The Positive Side of Medicine

Here’s Scientific Explanation of What People Feel a Minute Before Death

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Here's Scientific Explanation of What People Feel a Minute Before Death

Here’s Scientific Explanation of What People Feel a Minute Before Death

Reports of near-death experiences are fairly common. The caveat: If a person is able to report, then obviously death did not occur. Doctors and those observing agree that the person was dying at one point, and the reports are verifiable and can be compared to others with similar experiences. Bright light is seen by around eight percent of those returning from near-death experiences.


Medical science postulates the light to be a torrent of phosphenes from the pineal gland. Delirium and agitation may cause frank delusions due to medication or metabolic changes. At times, unusual conscious awareness may surface, and memories from the past may become vividly detailed, as though they occurred within the hour. People unseen by others are reported as standing by.

It is more difficult to explain reports of leaving the body, entering another dimension, viewing one’s body from above it and other supernatural reports.

A study conducted by researcher Sam Parnia of those resuscitated after cardiac arrest revealed the feelings of 63 patients directly before they ‘died’. The study was conducted over a 12-month period at Southampton General Hospital. While only a minority of these persons recalled awareness of inevitable death, their descriptions of feeling content, jumping lightly from a mountain and entering the borders of another place were generally peaceful.

The patients able to recall most of their experience had the highest brain-oxygen levels. Researchers once explained a rush of near-death visions and out-of-body experiences as oxygen starvation. Instead, better oxygenation might mean better ability to commit these experiences to memory.

Two patients in a later study involving 15 European and United States hospitals reported strange, out-of-body adventures, describing their emergency resuscitation in detail.

But how to prove the reports factual, and not simply the final flash of a dying brain? A very simple solution was devised using boards suspended from ceilings throughout the hospital. The boards had writing and figures painted on their upper sides. It seems reasonable that, at some point, a patient in the dying throes of an out-of-body experience would read and report upon the figured boards with resuscitation. At this writing, no one has recollected reading the boards, but they are a simple and ingenious method to record hard evidence for these otherworldly reports.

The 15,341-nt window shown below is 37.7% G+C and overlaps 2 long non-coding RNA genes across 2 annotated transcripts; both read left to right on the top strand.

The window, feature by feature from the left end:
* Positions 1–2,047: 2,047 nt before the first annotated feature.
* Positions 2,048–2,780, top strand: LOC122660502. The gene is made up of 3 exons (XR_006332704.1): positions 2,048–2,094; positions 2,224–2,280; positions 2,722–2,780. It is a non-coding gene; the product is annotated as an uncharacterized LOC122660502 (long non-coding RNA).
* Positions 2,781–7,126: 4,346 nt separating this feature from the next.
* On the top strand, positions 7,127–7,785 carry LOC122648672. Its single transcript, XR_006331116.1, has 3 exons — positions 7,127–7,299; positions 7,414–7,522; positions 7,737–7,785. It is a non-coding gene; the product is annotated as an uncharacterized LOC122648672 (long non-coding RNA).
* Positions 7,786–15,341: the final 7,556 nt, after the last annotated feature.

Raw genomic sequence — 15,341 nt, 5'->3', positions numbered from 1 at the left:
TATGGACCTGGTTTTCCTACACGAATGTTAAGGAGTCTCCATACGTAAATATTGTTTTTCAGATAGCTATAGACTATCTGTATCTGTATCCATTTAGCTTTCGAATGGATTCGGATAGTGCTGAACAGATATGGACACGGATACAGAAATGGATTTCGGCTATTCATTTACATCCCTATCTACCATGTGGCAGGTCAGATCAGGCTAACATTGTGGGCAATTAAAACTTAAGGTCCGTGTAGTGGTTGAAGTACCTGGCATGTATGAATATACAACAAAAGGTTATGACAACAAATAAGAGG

For many people, death remains a strange and frightening phenomenon that will occur sometime in the future. Humans become aware of death at an early age, but not until full maturity do they grasp the strict finality of oblivion. Must mature people can compare the moment of death to the nullity they experience when trying to recall events before the age of infantile memory.

Cultural input like horror movies and other traditional tales rouse real terror in many, but they serve a purpose. These frightening tales are really a way for humans to cope with the instinctive terror of imminent death, while breathing a sigh of relief that the horrible story happened to an imaginary person.

Questions about death like: Will I be able to say goodbye? Will I ask forgiveness of those I’ve wronged? Seem foremost in many peoples’ concerns. These questions are culturally induced as well. Scientists and observers concur that death is a physical process, and, like birth, occurs in steps towards an inevitable end.

Death for the debilitated and elderly may begin weeks before actual demise. A person will feel the need to eat and drink less frequently as the hour approaches. This may be due to metabolic changes, the slowing of peristalic function. Sleepiness, cooler bodily temperature and disinterest in former activities will occur. Bodily temperature regulations become erratic, the person may experience a high fever and later, sharp coldness. Extreme weakness is common, and a person will need assistance to perform bodily functions with dignity.
Arms and legs become blotchy and bruised-appearing as circulatory functions slow, and renal output decreases to a sparse, dark brown or red. Vision becomes impaired, but sometimes a dying person appears to hallucinate. Visual hallucinations are very routine as death approaches.

Finally, the person lapses into deep, comatose sleep, and loud rattly breathing can be heard. This is the final sign of the imminent journey all will take.

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